Kenyan wins Nobel Peace Prize

Kenyan environmentalist Wangari Maathai has become the first African woman to win the Nobel Peace Prize for aiding the continent's poor with a campaign to plant millions of trees.

    Maathai was selected from a record field of 194 candidates

    "Peace on earth depends on our ability to secure our living environment," the head of the Norwegian Nobel Committee, Ole Danbolt Mjoes, said on Friday in announcing the winner. He praised her "contribution to sustainable development, democracy and peace." 

    "Maathai stands at the front of the fight to promote ecologically viable social, economic and cultural development in Kenya and in Africa," she said. 

    Maathai won the prize, worth 10 million Swedish crowns ($1.36 million), from a record field of 194 candidates. Named after Swedish philanthropist Alfred Nobel, the inventor of dynamite, the prize is handed out in Oslo on 10 December. 

    Tree plantings

    Maathai is founder of the Kenya-based Green Belt Movement, comprised mainly of women, which says it has planted about 30 million trees across Africa. 

    "This is the biggest
    surprise in my entire life. When we plant new trees we plant the seeds of peace"

    Wangari Maathai,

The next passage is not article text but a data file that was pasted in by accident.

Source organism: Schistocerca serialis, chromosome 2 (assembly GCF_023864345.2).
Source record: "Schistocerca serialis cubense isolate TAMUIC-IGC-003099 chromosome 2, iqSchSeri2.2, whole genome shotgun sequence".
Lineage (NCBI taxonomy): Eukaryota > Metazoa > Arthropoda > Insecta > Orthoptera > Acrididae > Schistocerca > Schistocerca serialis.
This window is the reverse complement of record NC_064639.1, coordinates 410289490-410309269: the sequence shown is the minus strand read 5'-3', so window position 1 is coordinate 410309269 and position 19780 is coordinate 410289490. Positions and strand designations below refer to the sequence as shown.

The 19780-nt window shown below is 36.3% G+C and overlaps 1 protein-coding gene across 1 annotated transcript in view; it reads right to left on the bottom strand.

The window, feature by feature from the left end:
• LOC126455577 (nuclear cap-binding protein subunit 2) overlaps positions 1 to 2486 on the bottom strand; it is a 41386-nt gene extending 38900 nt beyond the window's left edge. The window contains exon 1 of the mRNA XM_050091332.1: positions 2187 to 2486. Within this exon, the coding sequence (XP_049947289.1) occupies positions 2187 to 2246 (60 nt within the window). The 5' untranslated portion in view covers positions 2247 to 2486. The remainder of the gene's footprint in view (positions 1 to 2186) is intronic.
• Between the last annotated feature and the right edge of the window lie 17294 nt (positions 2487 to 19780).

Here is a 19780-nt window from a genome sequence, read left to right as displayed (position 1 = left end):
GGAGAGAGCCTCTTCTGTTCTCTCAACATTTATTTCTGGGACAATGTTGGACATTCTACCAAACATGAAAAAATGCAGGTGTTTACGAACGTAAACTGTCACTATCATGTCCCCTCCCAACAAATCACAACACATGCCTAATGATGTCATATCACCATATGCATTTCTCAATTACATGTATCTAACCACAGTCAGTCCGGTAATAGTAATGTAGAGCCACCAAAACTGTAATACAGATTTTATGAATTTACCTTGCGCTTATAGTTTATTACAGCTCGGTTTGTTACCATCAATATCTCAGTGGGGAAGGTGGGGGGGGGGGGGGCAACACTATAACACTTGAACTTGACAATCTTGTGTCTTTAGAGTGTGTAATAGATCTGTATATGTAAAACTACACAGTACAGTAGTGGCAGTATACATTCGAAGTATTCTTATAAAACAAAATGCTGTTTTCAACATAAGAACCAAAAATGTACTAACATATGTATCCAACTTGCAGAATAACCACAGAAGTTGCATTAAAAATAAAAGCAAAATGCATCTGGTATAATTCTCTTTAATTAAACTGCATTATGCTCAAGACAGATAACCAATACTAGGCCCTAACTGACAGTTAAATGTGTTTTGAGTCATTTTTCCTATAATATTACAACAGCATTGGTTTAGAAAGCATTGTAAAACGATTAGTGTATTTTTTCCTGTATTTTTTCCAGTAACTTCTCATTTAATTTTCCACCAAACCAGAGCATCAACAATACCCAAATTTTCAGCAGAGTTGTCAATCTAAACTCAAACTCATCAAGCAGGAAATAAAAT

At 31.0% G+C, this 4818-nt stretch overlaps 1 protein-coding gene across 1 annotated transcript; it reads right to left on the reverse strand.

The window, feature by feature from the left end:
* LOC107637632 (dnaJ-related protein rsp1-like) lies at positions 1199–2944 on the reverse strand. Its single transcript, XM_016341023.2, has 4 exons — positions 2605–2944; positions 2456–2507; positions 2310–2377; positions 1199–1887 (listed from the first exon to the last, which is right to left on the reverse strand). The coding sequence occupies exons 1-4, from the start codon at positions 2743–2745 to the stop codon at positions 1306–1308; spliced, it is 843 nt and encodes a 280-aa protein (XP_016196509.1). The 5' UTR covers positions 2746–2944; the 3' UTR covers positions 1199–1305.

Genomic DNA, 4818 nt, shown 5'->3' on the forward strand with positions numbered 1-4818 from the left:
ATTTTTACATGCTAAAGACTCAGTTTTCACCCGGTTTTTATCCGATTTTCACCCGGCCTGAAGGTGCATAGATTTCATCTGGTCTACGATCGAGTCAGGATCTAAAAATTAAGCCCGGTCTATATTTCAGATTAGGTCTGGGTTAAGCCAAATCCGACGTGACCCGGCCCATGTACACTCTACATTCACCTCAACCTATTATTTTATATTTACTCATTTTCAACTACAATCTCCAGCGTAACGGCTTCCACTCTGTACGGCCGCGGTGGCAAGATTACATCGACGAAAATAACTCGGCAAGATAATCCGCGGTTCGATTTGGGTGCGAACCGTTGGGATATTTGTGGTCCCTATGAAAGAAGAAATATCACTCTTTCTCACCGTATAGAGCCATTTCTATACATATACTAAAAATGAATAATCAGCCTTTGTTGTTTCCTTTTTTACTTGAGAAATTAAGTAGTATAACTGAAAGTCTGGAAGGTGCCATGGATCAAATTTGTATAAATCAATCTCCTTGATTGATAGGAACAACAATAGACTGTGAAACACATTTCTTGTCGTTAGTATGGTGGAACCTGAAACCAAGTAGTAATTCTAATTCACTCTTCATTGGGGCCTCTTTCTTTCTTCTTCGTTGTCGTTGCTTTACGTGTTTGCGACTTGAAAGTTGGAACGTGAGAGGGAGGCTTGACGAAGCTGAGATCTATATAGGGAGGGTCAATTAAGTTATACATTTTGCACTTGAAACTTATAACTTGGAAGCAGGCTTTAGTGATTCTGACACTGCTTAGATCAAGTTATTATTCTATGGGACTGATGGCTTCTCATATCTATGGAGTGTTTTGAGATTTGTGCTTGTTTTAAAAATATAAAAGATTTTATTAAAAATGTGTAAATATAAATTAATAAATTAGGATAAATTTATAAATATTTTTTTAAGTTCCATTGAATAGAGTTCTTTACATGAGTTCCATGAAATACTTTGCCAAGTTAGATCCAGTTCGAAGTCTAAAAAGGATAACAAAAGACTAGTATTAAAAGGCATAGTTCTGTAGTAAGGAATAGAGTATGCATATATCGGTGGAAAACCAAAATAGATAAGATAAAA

Kenyan environmentalist

    Born in 1940, Maathai says that tree plantings slow desertification, preserve forest habitats for wildlife and provide a source of fuel, building materials and food for future generations to help combat poverty. 

    "I am absolutely overwhelmed," she told Norway's NRK television after confirmation of the award. "This is the biggest surprise in my entire life. When we plant new trees we plant the seeds of peace." 

    Maathai is the first African woman to win the peace prize and the 12th woman peace laureate since the first award was made in 1901. The last African laureate was UN Secretary General Kofi Annan, of Ghana, in 2001. 

    The 2003 prize also went to a woman, Iranian human rights lawyer Shirin Ebadi. The current Nobel Committee, appointed by the Norwegian parliament early in 2003, comprises three women and two men. 

    New types of activists

    Iranian rights lawyer Shirin Ebadi
    won the Nobel prize in 2003

    Geir Lundestad, the head of the Norwegian Nobel Institute, said in 2001 that the award might shift in its second century to honour new types of activists such as environmentalists, rock stars, perhaps even journalists. 

    The prize was a surprise. The UN's International Atomic Energy Agency and its head, Muhammad al-Baradai, had been widely tipped to win by peace experts. 

    The Kenyan government said it was very pleased the award had gone to Maathai. "This is a great testament to the work she has been doing for many years. We are very happy," said Kenyan government spokesman Alfred Mutua. 

    "It sets an example that if you put your energy into the right places you are eventually recognised and that it leads to a better world." 

    SOURCE: Reuters


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